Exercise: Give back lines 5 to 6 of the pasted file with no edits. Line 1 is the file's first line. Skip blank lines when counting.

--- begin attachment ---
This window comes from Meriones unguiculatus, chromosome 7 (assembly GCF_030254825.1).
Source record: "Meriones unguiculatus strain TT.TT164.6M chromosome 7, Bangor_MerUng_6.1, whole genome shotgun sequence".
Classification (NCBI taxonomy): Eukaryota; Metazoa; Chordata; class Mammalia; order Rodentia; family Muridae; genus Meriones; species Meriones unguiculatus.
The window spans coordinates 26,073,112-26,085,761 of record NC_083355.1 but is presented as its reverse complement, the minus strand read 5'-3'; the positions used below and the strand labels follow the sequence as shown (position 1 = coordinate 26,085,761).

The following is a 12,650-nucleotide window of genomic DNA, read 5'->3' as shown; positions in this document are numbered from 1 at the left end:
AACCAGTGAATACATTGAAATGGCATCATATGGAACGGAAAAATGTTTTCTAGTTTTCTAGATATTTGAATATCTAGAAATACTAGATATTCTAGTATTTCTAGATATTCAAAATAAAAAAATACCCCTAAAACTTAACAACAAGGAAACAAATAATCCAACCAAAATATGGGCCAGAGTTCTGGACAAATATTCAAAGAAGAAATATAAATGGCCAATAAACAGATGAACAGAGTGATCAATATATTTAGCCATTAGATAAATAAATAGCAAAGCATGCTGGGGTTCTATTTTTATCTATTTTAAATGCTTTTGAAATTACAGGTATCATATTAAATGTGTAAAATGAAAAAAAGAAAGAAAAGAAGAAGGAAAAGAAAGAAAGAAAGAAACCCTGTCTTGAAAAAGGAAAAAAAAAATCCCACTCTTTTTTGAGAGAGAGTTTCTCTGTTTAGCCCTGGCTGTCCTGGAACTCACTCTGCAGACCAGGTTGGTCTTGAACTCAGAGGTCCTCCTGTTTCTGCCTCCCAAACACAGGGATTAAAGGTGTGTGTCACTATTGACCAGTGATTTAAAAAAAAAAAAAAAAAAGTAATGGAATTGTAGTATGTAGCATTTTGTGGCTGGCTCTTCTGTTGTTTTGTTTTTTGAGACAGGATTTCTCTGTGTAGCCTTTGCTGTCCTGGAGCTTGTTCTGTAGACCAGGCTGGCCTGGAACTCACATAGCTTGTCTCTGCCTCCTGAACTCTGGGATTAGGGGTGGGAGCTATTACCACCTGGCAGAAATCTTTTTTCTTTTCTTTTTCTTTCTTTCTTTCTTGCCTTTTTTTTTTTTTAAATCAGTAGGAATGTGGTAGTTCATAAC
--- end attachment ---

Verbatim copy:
The following is a 12,650-nucleotide window of genomic DNA, read 5'->3' as shown; positions in this document are numbered from 1 at the left end:
AACCAGTGAATACATTGAAATGGCATCATATGGAACGGAAAAATGTTTTCTAGTTTTCTAGATATTTGAATATCTAGAAATACTAGATATTCTAGTATTTCTAGATATTCAAAATAAAAAAATACCCCTAAAACTTAACAACAAGGAAACAAATAATCCAACCAAAATATGGGCCAGAGTTCTGGACAAATATTCAAAGAAGAAATATAAATGGCCAATAAACAGATGAACAGAGTGATCAATATATTTAGCCATTAGATAAATAAATAGCAAAGCATGCTGGGGTTCTATTTTTATCTATTTTAAATGCTTTTGAAATTACAGGTATCATATTAAATGTGTAAAATGAAAAAAAGAAAGAAAAGAAGAAGGAAAAGAAAGAAAGAAAGAAACCCTGTCTTGAAAAAGGAAAAAAAAAATCCCACTCTTTTTTGAGAGAGAGTTTCTCTGTTTAGCCCTGGCTGTCCTGGAACTCACTCTGCAGACCAGGTTGGTCTTGAACTCAGAGGTCCTCCTGTTTCTGCCTCCCAAACACAGGGATTAAAGGTGTGTGTCACTATTGACCAGTGATTTAAAAAAAAAAAAAAAAAAGTAATGGAATTGTAGTATGTAGCATTTTGTGGCTGGCTCTTCTGTTGTTTTGTTTTTTGAGACAGGATTTCTCTGTGTAGCCTTTGCTGTCCTGGAGCTTGTTCTGTAGACCAGGCTGGCCTGGAACTCACATAGCTTGTCTCTGCCTCCTGAACTCTGGGATTAGGGGTGGGAGCTATTACCACCTGGCAGAAATCTTTTTTCTTTTCTTTTTCTTTCTTTCTTTCTTGCCTTTTTTTTTTTTTAAATCAGTAGGAATGTGGTAGTTCATAAC